to hit during the sudden stop.
The other feature of modern car design is the "safety cell" provided by the passenger compartment. In this the Minor looks quite promising as the aim is to produce a rigid compartment that doesn't deform and trap people. The beam across the front bulkhead is quite strong and should support the front of the compartment quite well. The sill structures below the doors when in good condition (they are very rust prone) are very strong and combined with the heavy doors should give quite good side intrusion protection.
Overall I would not expect a Minor to be as safe as an equivalent size modern car but would probably perform better than many of it's contemporaries.
So what can you do to improve it? Well, not a lot as most of the safety is designed in and cannot be readily altered other than to ensure that the car is structurally sound. Fitting seat belts is an obvious (and normally required) addition.
If you haven't already heard about classic insurance for your Morris it is well worth investigating.
Classic Insurance is specifically designed for classic cars that are not used as everyday vehicles and recognises that these cars are relatively low risk. You will find that premiums are typically less than 1/2 the cost of ordinary cover and often will be less than third party only policies. For example I had a 1965 M1000 insured for $4000.00 on an ordinary policy costing over $300.00 per year. This dropped to $130.00 on a classic policy and I have recently got it down to $75.00. This is less than a third party policy on a Mini of $95.00 with the same company.
In order to keep the premiums down on the classic policies there are a number of conditions, the most common ones are:
(1) You must be a member of a recognised car club and you have to have been a member before applying for the insurance. (AMMCC seems to fit the bill for this)
(2) There are limits on the total mileage the car can run per year, this is generally 3000 miles although some companies will extend this to 5000 at extra cost.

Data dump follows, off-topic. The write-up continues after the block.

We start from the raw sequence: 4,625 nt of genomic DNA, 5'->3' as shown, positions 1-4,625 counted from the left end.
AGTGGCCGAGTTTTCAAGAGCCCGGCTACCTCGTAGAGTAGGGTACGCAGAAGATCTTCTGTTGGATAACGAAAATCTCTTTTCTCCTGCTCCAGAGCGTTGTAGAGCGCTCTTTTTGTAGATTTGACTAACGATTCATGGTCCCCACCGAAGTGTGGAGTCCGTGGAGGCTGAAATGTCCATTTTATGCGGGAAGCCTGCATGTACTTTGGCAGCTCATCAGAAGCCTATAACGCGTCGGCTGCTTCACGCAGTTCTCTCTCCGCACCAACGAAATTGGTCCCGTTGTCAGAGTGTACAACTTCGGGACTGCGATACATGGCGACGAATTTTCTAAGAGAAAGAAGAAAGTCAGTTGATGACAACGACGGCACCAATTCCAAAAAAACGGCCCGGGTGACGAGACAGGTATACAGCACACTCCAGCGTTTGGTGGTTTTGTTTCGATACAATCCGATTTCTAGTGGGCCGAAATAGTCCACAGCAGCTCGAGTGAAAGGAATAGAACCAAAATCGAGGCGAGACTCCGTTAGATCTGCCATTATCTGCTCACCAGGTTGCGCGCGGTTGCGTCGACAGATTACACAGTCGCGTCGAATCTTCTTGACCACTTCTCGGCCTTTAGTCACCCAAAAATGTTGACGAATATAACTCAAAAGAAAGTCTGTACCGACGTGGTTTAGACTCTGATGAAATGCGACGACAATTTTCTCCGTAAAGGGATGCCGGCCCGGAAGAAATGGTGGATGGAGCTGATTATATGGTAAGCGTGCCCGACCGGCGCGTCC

(3) The car must be kept in a secure garage.
(4) Usually the car can be driven only by named drivers and generally no under 25yr old's.
(5) Some of the companies will want you to have a "modern" insured with them as well so they can see that the classic car is not a daily runner.
The three main suppliers of classic insurance that I know of are
[Spreading the Work] [Lubrication] [Occasional Attentions]
Regular maintenance which implies both lubrication and routine servicing is the best insurance against early repair bills. In the case of the Minor, the official service scheme calls for attention at intervals of 1000, 3000, 6000 and 12000 miles. There is a considerable body of technical opinion, however, to support the contention that most manufacturers' lubrication charts err on the side of safety, necessarily making allowance for the owner who tends to postpone routine servicing to the last minute: provided that maintenance is carried out conscientiously, the periods between the various jobs can, in many cases, be appreciably extended. On a car in good condition, for example, it should not be necessary to lubricate the various chassis points more frequently than at 2000-mile intervals unless it is operating under very adverse conditions of heat and unsurfaced roads, or continuous mud and slush; similarly, the use of modem engine oils and efficient oil filters should enable an oil change to be deferred until 5,000 miles have been covered. At least one major car manufacturer has simplified his maintenance schedules by grouping the jobs under 2,000 and 5,000-mile headings and the owner of a Minor could rearrange his schedule on similar lines, by carrying out the 1000-mile service at 2000-mile intervals, combining the 3000-mile and 6000-mile schedules in one 5000-mile service and deferring the 12000-mile items to 15000 miles, including, of course, the 5000-mile jobs that would then become due.